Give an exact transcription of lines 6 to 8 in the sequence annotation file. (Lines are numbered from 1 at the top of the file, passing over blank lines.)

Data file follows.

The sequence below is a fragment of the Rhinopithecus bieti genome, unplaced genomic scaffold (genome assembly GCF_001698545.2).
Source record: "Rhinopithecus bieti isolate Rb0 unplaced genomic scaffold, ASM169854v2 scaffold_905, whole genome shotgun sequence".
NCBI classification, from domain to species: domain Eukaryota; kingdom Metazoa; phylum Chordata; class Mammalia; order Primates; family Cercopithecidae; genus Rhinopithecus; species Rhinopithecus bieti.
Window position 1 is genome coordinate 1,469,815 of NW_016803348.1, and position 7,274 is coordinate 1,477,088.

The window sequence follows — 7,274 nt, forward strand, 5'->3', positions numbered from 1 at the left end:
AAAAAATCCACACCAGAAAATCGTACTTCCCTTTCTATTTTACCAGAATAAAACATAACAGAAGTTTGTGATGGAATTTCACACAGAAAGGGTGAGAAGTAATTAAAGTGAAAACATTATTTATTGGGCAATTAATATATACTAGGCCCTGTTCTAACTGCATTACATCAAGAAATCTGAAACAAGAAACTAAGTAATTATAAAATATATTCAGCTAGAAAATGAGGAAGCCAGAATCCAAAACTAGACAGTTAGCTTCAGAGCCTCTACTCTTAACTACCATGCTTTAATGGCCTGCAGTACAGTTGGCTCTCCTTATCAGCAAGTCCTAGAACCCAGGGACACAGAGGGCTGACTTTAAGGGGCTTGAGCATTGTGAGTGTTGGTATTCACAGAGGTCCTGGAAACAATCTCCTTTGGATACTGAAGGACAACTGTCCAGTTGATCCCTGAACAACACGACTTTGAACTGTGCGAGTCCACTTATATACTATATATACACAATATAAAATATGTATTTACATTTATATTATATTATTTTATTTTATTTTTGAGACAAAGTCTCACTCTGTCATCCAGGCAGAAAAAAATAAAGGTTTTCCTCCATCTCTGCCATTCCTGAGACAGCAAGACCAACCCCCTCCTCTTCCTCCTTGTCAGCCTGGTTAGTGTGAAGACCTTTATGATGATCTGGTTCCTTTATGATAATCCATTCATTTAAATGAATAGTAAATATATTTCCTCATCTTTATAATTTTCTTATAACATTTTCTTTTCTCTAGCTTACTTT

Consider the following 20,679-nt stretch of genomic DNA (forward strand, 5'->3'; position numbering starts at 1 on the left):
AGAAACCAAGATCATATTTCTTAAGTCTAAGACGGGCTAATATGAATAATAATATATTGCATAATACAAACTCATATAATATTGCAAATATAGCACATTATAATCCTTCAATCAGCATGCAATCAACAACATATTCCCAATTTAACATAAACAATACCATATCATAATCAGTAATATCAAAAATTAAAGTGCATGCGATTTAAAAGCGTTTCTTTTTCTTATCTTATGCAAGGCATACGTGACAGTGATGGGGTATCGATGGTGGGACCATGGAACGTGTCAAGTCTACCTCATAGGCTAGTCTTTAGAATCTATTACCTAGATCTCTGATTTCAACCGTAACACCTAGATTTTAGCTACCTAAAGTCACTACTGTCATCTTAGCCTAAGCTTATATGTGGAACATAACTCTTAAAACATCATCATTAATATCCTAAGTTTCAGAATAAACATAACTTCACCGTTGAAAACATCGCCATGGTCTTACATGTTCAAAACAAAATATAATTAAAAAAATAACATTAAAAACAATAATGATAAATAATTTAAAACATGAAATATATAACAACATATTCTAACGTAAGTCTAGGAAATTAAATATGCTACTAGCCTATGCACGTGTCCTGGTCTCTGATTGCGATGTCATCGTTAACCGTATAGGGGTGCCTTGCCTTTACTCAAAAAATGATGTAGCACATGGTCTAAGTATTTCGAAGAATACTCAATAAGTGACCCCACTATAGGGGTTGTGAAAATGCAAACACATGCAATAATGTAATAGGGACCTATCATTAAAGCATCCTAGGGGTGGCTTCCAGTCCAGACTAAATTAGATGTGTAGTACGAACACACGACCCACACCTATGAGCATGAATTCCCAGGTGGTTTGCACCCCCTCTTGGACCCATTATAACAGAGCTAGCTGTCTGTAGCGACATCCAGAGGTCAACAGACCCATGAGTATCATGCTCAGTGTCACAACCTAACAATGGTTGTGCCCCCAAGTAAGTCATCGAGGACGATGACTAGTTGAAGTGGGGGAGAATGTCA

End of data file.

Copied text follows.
AAAAAATCCACACCAGAAAATCGTACTTCCCTTTCTATTTTACCAGAATAAAACATAACAGAAGTTTGTGATGGAATTTCACACAGAAAGGGTGAGAAGTAATTAAAGTGAAAACATTATTTATTGGGCAATTAATATATACTAGGCCCTGTTCTAACTGCATTACATCAAGAAATCTGAAACAAGAAACTAAGTAATTATAAAATATATTCAGCTAGAAAATGAGGAAGCCAGAATCCAAAACTAGACAGTTAGCTTCAGAGCCTCTACTCTTAACTACCATGCTTTAATGGCCTGCAGTACAGTTGGCTCTCCTTATCAGCAAGTCCTAGAACCCAGGGACACAGAGGGCTGACTTTAAGGGGCTTGAGCATTGTGAGTGTTGGTATTCACAGAGGTCCTGGAAACAATCTCCTTTGGATACTGAAGGACAACTGTCCAGTTGATCCCTGAACAACACGACTTTGAACTGTGCGAGTCCACTTATATACTATATATACACAATATAAAATATGTATTTACATTTATATTATATTATTTTATTTTATTTTTGAGACAAAGTCTCACTCTGTCATCCAGGCAGAAAAAAATAAAGGTTTTCCTCCATCTCTGCCATTCCTGAGACAGCAAGACCAACCCCCTCCTCTTCCTCCTTGTCAGCCTGGTTAGTGTGAAGACCTTTATGATGATCTGGTTCCTTTATGATAATCCATTCATTTAAATGAATAGTAAATATATTTCCTCATCTTTATAATTTTCTTATAACATTTTCTTTTCTCTAGCTTACTTT

Consider the following 20,679-nt stretch of genomic DNA (forward strand, 5'->3'; position numbering starts at 1 on the left):
AGAAACCAAGATCATATTTCTTAAGTCTAAGACGGGCTAATATGAATAATAATATATTGCATAATACAAACTCATATAATATTGCAAATATAGCACATTATAATCCTTCAATCAGCATGCAATCAACAACATATTCCCAATTTAACATAAACAATACCATATCATAATCAGTAATATCAAAAATTAAAGTGCATGCGATTTAAAAGCGTTTCTTTTTCTTATCTTATGCAAGGCATACGTGACAGTGATGGGGTATCGATGGTGGGACCATGGAACGTGTCAAGTCTACCTCATAGGCTAGTCTTTAGAATCTATTACCTAGATCTCTGATTTCAACCGTAACACCTAGATTTTAGCTACCTAAAGTCACTACTGTCATCTTAGCCTAAGCTTATATGTGGAACATAACTCTTAAAACATCATCATTAATATCCTAAGTTTCAGAATAAACATAACTTCACCGTTGAAAACATCGCCATGGTCTTACATGTTCAAAACAAAATATAATTAAAAAAATAACATTAAAAACAATAATGATAAATAATTTAAAACATGAAATATATAACAACATATTCTAACGTAAGTCTAGGAAATTAAATATGCTACTAGCCTATGCACGTGTCCTGGTCTCTGATTGCGATGTCATCGTTAACCGTATAGGGGTGCCTTGCCTTTACTCAAAAAATGATGTAGCACATGGTCTAAGTATTTCGAAGAATACTCAATAAGTGACCCCACTATAGGGGTTGTGAAAATGCAAACACATGCAATAATGTAATAGGGACCTATCATTAAAGCATCCTAGGGGTGGCTTCCAGTCCAGACTAAATTAGATGTGTAGTACGAACACACGACCCACACCTATGAGCATGAATTCCCAGGTGGTTTGCACCCCCTCTTGGACCCATTATAACAGAGCTAGCTGTCTGTAGCGACATCCAGAGGTCAACAGACCCATGAGTATCATGCTCAGTGTCACAACCTAACAATGGTTGTGCCCCCAAGTAAGTCATCGAGGACGATGACTAGTTGAAGTGGGGGAGAATGTCA